CLIMATE CHANGE? WHY PLACE MATTERS!
The next time you’re in wine country, check out a vineyard: look closely at the earth, then look up at the sky. Wine grapes are sensitive to their environment. Their tastes and aromas are influenced by the dirt they grow in, yes, but also by the weather - everything from wind, fog and rain to the temperatures they bask in day after day.
Whether the region is warm or cool, grapevines awaken in the spring only when the temperature reaches 50 degrees Fahrenheit. And as sunshine floods across the landscape, the natural acidity of the grapes starts to go down, and their sugar level starts to rise. Eventually the day comes when everything is in balance, and they’re picked.
You could think of it this way: cousin Ted is crashing on your couch. At first, in addition to getting up late, he has nothing but time on his hands. But as he looks for a job, his spare time goes down. When everything falls into place for him, boom – he gets hired. Sweet.
In particularly warm climates like Napa Valley or Portugal’s Douro Superior, grapes develop dense, rich fruit flavors along with higher sugar levels that generally translate to higher alcohol in the finished wine. In the planet’s colder wine-growing regions – say, along the Mosel River in Germany – grapes retain more acidity. They have lower alcohol and often more subtle flavors, too.
In other words, in a warm climate, Ted has more job possibilities. In a cold climate, he has a tougher time developing leads, but he makes himself useful in other ways - by cleaning the kitchen, for example.
Weather can be defined as the meteorological conditions on a given day, while climate = long-term patterns in the weather. And climate change is indeed creating new challenges for winemakers. In places like northern France, the Teds of the world are finding jobs earlier and earlier in the year. And more and more of them may wind up working in northern China – or southern England – before long.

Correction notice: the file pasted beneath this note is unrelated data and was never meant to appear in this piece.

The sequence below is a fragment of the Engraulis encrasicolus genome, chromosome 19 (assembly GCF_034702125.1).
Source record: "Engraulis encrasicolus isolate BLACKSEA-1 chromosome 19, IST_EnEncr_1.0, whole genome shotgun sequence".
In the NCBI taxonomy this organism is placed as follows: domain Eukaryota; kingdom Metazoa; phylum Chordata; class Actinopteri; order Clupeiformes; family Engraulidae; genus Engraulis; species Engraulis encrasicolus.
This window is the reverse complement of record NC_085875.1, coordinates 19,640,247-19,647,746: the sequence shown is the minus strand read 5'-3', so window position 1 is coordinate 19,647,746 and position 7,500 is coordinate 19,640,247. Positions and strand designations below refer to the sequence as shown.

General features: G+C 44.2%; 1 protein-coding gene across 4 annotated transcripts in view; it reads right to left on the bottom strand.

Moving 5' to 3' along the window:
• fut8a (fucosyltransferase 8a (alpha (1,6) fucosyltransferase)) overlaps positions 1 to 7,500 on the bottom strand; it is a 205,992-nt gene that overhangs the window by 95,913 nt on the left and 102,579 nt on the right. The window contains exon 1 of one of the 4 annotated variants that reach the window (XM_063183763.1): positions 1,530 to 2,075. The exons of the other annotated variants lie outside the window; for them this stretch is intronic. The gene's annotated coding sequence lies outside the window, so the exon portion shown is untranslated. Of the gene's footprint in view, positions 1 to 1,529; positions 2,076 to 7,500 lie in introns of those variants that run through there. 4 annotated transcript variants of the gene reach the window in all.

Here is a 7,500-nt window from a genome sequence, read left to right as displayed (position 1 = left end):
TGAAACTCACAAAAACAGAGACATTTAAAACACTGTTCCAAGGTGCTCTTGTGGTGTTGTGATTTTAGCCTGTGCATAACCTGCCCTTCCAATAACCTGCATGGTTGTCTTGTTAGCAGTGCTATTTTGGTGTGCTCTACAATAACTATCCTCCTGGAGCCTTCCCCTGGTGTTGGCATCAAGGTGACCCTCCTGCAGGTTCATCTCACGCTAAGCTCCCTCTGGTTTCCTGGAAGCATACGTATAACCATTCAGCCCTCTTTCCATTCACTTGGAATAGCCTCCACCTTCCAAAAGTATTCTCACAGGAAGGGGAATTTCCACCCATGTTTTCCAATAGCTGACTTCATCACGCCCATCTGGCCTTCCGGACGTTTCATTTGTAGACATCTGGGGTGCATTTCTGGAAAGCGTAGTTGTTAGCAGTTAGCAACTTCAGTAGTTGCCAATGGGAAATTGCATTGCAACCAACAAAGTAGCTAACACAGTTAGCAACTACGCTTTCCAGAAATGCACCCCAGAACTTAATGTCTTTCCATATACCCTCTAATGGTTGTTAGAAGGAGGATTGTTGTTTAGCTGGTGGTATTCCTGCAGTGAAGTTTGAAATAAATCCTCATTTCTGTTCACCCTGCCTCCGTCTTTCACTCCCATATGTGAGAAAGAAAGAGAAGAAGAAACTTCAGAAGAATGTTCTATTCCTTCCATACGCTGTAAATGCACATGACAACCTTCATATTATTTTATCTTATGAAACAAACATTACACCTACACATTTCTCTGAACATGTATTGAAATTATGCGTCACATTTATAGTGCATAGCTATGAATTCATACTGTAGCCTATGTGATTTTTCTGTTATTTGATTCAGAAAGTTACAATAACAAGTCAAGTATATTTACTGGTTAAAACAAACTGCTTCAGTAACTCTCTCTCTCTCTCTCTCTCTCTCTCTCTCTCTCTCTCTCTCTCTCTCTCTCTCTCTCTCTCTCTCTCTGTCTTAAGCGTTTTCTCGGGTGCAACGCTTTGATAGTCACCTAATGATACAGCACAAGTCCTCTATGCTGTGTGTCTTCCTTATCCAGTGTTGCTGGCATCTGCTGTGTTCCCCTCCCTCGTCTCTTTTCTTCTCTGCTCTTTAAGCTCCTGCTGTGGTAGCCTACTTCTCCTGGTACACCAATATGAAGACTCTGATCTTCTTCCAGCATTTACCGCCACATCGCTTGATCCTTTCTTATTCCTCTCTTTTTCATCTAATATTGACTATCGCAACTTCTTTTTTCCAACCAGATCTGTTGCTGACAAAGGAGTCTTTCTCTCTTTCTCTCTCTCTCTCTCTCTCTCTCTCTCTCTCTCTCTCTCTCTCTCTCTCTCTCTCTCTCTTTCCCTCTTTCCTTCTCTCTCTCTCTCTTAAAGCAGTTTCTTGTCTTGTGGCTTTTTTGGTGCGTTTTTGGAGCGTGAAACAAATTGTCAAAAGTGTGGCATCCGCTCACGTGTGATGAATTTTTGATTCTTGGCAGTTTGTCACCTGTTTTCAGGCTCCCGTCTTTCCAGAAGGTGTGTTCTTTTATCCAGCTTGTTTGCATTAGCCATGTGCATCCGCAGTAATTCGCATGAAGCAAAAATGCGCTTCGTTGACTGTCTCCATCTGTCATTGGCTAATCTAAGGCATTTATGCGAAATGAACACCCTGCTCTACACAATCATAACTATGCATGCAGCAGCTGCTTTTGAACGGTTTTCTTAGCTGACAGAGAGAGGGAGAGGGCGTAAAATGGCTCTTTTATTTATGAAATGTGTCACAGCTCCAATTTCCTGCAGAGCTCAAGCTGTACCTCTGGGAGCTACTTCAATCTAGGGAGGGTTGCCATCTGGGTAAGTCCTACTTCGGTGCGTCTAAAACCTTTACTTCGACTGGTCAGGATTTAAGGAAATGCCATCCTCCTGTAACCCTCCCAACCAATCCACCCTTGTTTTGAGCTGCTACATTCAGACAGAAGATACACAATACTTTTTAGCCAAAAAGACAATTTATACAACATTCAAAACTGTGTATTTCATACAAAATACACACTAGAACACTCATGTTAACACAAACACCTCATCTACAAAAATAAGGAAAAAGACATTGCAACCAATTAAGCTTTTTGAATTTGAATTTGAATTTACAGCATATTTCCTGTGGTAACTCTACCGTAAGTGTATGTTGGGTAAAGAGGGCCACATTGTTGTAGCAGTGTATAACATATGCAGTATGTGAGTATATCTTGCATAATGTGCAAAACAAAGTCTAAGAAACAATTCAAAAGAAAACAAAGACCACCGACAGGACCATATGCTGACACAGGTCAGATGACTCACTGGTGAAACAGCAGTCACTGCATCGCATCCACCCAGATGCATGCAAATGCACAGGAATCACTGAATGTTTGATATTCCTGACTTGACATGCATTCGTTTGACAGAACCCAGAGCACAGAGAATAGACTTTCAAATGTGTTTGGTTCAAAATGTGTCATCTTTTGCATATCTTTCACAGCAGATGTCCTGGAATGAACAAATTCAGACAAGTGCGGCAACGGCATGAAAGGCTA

Improved technology in the winery enables winemakers to straighten out many of the curves that weather throws at them during the growing season. Still, when a year comes along that has perfect weather – when the days are long and warm, the nights are cool and rain seems to fall only when it’s needed – that is a year when wine grapes can develop subtle nuances along with layers of alluring flavor that are flat-out memorable.
Fist bump for Ted.
the Cru - Gordon Smith
CSW : Certified Specialist of Wine at DEP'S
HIRSCH VINEYARDS, Pinot Noir San Andreas Fault, Sonoma Coast California 2014
David Hirsch started planting vines on the extreme Sonoma Coast, Fort Ross-Seaview, in the 1980s and produces some of our favorite Pinot Noirs in the world. These cool climate vineyards show elegance and grace. Planted at 1500' a few miles from the Pacific off of highway 1, and surrounded by redwoods and fir trees on a crazy mixture of soils.
CLOS FIGUERES, Serras del Priorat, Priorat Spain 2015
This wine is a blend of Grenache, Carignan, and Cabernet Sauvignon, which all adore the warmer places on earth. Clos Figueras is the home of one of the great wine minds of our time Christopher Cannan and he has learned to harness the heat of southern Spain. These vines are grown in pure rock that gets pounded with sunlight all day, but with the master's hand, the wines are ripe and full but not burnt.
These producers are just scratching the surface on showing what climate can do to wine. Want more information? Just contact the Cru! We’re always ready to geek out about small producers or chat big picture wine tips.
See you next Sunday.
I am sure this reading has made you thirsty. Feel free to reach out and let us curate some incredible wine just for you.